Interestingly, the Kovea Spider looks very similar to the end product of my modification of the Kovea Camp 5 that I did earlier. Here you can see the two of them side by side.


While my modified stove weighs only 4.7 oz, while the Kovea Spider weighs 6.0 oz, the Spider is a lot more stable, not to mention that the legs actually fold. This leads me to think that the 6.0 oz range is the lightest you can make a remote canister stove before it becomes unstable. Any lighter, and the tension of the hose becomes enough to move the stove around and tip it over.

Here you can see the Kovea Spider next to the MSR Whisperlite International.


The main feature I look for in a remote canister stove is that it has a vaporization tube. Without it, I would just get a lighter canister mounted stove. The vaporization tube allows the fuel to pass through the flame before it is released, much like you have in a white gas stove like the Whisperlite. This allows the stove to be used in liquid feed mode, where the canister is inverted, and the liquid fuel inside is utilized without needing it to vaporize within the canister. With such a set up, a canister stove can operate at much lower temperatures than one without a vaporization tube, or simply a canister mounted stove. For example, using MSR Isobutane/Propane mix, a canister mounted stove will stop working at about 20F. A remote canister stove with a vaporization tube will function at 0F and even lower, without any tricks.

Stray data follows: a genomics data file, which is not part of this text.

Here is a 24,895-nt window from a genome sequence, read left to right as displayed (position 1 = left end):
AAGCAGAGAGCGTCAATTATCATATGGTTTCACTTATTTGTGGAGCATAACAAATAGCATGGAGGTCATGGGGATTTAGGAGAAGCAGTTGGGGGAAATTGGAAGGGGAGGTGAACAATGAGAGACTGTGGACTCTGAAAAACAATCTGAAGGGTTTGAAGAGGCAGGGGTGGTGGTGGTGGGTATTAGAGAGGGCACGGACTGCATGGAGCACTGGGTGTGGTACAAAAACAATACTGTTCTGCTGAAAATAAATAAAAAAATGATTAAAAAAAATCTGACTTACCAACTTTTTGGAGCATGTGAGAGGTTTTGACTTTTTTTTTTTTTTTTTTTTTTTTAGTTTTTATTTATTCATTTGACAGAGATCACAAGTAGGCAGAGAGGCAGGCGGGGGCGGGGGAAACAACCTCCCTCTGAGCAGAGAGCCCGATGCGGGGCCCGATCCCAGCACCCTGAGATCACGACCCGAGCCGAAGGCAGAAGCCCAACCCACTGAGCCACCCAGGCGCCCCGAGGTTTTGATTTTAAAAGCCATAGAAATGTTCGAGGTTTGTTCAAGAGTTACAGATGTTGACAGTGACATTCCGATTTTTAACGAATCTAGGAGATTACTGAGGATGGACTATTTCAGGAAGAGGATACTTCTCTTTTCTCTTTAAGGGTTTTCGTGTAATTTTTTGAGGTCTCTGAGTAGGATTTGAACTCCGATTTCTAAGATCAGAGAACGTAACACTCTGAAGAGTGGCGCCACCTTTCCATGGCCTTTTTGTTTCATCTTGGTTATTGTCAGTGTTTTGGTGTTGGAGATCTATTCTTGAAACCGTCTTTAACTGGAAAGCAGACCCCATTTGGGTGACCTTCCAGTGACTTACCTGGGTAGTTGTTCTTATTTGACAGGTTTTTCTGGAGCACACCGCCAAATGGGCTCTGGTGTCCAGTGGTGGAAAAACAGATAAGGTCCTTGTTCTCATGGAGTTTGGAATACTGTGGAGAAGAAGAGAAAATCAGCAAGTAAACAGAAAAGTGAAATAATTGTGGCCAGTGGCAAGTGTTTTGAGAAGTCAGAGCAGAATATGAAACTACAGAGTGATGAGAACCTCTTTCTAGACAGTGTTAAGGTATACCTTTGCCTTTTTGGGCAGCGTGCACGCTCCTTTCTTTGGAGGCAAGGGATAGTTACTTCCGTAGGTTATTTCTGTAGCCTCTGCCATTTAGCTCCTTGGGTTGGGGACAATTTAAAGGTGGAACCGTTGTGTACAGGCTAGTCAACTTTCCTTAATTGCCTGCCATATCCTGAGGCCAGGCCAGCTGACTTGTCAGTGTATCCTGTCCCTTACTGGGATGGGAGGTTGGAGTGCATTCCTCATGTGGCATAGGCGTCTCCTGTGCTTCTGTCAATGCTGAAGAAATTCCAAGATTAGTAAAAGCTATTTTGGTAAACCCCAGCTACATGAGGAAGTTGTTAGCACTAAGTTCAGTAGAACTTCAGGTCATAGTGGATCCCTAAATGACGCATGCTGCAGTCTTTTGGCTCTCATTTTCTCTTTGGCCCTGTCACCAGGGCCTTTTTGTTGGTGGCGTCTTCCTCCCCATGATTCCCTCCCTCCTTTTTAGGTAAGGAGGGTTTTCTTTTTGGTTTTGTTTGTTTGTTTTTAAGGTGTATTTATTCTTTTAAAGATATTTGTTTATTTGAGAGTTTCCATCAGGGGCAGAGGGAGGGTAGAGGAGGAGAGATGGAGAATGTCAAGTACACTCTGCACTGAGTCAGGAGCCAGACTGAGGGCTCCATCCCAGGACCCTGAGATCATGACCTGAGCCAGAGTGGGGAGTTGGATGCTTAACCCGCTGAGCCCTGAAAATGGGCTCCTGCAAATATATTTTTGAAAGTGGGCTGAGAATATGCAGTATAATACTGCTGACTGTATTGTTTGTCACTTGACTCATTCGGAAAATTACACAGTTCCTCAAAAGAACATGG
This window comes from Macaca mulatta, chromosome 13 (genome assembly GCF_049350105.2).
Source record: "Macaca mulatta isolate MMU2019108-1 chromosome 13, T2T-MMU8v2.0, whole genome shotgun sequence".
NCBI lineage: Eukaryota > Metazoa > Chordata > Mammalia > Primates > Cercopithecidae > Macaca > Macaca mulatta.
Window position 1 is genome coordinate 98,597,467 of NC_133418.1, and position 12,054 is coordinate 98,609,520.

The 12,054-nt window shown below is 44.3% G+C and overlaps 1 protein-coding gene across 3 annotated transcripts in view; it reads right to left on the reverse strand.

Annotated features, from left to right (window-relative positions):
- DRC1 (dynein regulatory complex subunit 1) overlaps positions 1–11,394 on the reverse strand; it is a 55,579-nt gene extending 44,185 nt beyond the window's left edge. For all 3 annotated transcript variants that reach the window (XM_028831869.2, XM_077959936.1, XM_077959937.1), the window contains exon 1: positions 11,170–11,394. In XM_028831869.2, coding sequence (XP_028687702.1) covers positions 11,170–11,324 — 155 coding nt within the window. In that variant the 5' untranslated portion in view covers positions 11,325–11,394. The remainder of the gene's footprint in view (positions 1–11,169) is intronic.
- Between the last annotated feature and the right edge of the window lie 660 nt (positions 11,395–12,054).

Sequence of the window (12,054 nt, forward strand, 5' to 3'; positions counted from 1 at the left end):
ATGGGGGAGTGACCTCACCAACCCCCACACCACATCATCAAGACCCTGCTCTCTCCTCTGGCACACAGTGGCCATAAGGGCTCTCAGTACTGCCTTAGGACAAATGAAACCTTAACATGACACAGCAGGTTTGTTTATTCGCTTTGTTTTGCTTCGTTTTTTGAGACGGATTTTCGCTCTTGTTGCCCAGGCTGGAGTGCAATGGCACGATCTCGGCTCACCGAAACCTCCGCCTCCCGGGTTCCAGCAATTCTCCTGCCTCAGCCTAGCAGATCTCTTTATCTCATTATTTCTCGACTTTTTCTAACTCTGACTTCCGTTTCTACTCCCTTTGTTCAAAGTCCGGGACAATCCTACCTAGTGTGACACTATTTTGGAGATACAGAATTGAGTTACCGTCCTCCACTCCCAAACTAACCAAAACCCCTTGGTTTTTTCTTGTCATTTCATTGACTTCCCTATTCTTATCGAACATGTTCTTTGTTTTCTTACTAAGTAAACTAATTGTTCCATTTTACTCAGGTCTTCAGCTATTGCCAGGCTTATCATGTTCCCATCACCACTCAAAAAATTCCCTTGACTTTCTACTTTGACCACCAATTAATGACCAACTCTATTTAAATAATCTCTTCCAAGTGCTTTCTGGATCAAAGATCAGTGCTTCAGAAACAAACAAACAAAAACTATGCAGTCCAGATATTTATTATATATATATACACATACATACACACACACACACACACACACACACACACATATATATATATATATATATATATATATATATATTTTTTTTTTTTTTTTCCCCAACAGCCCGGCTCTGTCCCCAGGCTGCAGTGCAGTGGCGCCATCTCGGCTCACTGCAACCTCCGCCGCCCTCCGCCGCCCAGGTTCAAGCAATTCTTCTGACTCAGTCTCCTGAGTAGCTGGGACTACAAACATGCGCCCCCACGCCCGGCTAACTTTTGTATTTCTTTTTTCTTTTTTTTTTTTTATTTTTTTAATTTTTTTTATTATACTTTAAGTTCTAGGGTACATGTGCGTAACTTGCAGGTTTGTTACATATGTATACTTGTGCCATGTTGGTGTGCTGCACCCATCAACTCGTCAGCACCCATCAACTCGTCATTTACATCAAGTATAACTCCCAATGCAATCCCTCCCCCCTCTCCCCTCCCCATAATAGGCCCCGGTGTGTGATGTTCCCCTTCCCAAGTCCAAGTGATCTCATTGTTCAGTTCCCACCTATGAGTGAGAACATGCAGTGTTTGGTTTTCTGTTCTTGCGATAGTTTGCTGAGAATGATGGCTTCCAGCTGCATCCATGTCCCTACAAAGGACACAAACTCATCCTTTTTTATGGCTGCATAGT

The Kovea Spider has a such a vaporization tube, allowing for inverted canister operation.


When operating the stove with an inverted canister, some monitoring is required due to flame fluctuation, but it worked quite well. As all the instruction are in Korean, I am not sure if this is a recommended use for the stove, but it works none the less.

The only minor issue I had with the stove is that the top part of the legs are slightly bent down towards the burner. This means that a pot placed on them does not make full contact with the whole horizontal part of the legs. I am not sure why that was done, but I imagine that if the top parts of the legs were completely horizontal, it would offer better pot stability.

So in summary, the stove is lightweight for a remote canister stove (6.0 oz); it is relatively cheap ($55); it is stable and easy to operate; it allows for inverted canister operation; it packs up fairly well; and has decent flame pattern.

I am not a huge stove guy. I am sure that someone who spends a lot more time thinking about stove details can give you more specific aspects of the stove that can be differentiated when compared to its competitors on the market, but that is beyond anything I have been able to notice or care about. My main concern with a stove is whether it gets the job done at a reasonable weight and a reasonable price. The Kovea Spider fulfills all of these categories. So far I am very happy with the operation of the stove, and will be using it as my main stove for some time to come.